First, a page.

JUAN GONZALEZ: And interestingly, I mean, I think it was—the importance about the Columbia strike was that it brought together a variety of movements that had been developing not only against the Vietnam War and racism on campus, but the gymnasium was sort of a—it brought the whole battle beyond the university itself, because I remember—I actually was not a member of SDS at the time. I was actually more involved in some of the liberal student tutorial programs that were in West Harlem and in East Harlem, and I got involved actually in January, because there was a protest at the gym site. Columbia University was building a university gymnasium, but it was taking public park land, and it was going to create a backdoor entrance for the Harlem community to use from time to time when the university saw fit to give it some time. And there had been no real discussion about this in Harlem. It was a deal that the university did with the city. So the community group that I was working with was participating in a protest at the gym site in January, four months before the strike, so I went, because it was our community group that was involved.
And all of a sudden, this young African American minister, whose name I don’t know—I’d never met him before—came up to me and three other Columbia students who were standing around, Mark Nason, who was a part of Columbia CORE, and a guy by the name of Will Stein. They were both organizers of Columbia CORE. And the young minister said—pointed to the three of us and said, “Follow me.” So he was a minister. I’m respectful. I’ll follow a minister. So he goes around the back entrance of the construction site and sits down in front of the bulldozers, and he says, “Here, sit down with me.” So the three of us sat down with him, and we were all arrested.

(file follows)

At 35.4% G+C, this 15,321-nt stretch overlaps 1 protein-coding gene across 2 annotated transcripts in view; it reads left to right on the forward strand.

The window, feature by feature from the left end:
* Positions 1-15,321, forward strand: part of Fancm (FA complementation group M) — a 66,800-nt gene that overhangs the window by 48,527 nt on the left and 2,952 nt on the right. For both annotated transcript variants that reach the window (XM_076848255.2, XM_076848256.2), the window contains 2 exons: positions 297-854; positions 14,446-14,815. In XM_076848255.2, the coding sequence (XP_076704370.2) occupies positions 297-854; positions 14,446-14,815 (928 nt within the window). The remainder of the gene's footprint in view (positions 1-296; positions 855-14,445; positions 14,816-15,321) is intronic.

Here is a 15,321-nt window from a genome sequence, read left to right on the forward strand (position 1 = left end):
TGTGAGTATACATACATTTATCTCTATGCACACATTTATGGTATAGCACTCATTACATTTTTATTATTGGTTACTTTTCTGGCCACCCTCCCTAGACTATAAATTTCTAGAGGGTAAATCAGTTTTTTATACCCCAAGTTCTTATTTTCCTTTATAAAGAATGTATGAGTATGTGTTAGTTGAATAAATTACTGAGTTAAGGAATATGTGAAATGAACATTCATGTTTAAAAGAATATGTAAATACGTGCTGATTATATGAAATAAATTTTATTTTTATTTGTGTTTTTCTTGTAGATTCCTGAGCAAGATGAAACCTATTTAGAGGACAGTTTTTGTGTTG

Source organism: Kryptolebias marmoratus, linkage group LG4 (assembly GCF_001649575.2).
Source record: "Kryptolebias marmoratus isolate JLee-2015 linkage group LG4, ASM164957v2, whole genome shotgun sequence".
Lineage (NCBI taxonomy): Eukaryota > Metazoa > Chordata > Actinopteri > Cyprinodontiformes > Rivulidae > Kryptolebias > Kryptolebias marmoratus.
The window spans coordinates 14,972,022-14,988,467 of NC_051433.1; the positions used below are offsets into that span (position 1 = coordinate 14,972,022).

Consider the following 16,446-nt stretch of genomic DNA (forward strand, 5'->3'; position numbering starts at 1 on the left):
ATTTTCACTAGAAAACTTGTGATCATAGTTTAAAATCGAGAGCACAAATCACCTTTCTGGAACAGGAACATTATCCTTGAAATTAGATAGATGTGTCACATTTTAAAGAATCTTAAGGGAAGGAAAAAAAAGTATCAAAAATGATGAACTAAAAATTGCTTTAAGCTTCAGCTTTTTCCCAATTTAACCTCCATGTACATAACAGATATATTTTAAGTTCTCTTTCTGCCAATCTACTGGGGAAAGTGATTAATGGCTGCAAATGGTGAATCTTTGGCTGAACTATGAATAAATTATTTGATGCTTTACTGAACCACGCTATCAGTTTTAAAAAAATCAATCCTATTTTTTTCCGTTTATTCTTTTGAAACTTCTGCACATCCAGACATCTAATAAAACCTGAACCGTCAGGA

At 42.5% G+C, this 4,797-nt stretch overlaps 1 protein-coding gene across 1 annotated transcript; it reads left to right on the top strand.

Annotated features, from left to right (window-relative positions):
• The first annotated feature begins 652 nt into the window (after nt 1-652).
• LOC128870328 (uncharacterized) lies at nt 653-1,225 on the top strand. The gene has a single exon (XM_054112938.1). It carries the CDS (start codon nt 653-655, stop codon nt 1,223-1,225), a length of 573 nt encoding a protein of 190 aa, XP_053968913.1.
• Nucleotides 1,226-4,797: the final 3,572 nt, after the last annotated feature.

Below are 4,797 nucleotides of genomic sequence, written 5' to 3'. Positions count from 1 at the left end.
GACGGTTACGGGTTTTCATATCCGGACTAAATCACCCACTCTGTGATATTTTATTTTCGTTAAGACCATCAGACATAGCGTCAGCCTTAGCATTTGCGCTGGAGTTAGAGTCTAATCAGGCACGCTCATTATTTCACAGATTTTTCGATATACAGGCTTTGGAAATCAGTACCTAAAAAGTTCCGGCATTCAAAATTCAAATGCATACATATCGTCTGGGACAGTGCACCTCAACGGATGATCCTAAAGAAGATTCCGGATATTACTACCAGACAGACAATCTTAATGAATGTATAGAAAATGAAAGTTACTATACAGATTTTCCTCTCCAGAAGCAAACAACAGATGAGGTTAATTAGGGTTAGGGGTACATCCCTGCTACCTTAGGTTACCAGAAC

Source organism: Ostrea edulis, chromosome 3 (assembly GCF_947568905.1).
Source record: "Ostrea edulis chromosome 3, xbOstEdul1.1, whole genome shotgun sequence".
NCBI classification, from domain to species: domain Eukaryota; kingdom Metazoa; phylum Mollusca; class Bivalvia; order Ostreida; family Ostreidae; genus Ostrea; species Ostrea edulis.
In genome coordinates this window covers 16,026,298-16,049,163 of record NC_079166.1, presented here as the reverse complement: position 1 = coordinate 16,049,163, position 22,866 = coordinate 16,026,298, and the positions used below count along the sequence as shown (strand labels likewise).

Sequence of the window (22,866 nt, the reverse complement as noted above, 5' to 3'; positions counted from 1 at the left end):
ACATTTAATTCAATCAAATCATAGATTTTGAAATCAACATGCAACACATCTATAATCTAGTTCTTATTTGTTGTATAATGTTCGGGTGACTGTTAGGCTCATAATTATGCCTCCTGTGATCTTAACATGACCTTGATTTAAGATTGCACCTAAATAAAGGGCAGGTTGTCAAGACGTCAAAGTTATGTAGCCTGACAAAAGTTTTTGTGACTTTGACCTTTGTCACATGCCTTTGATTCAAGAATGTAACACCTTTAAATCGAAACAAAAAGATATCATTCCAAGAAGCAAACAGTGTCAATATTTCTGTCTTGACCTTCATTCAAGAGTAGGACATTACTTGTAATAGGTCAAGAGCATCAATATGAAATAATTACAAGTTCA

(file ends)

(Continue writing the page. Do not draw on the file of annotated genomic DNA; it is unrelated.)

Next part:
AMY GOODMAN: I never knew you followed orders so easily, Juan.
JUAN GONZALEZ: So, well, a minister, you know, give him respect. So we ended up all being arrested and spending the day in jail in the Tombs, and so that was actually my introduction to protest movement, and from a complete stranger who—and I didn’t even know Mark Nason or Will Stein at the time, but I got to know them better over the period of time.
AMY GOODMAN: How did you end up at Columbia University, being a student there?
JUAN GONZALEZ: Oh, well, I was a scholarship student from out of Frank K. Lane High School in Brooklyn, and I don’t really know how—I guess my college adviser had never heard of Columbia before.
AMY GOODMAN: And what year were you?
JUAN GONZALEZ: I was class of ’68. That was my senior year.
AMY GOODMAN: So this was the senior year?JUAN GONZALEZ: Yeah, yeah. But I think the important thing is to understand that the land battle, because, as Bill and I were talking about this earlier, there has not been much of an analysis of the role of urban universities in their cities, and in—this university expansion is a huge problem in most major cities around the country where private universities exist, because they’re always gobbling up land for their own private interests that are cloaked as a public interest, an educational interest, but they are huge landowners, and they have enormous impact on what happens to the communities around them, whether it’s Johns Hopkins or University of Pennsylvania or Yale or any of these, Harvard, any of these universities. They’re all involved in the same thing.
And that same thing sounds like feudalism, to me.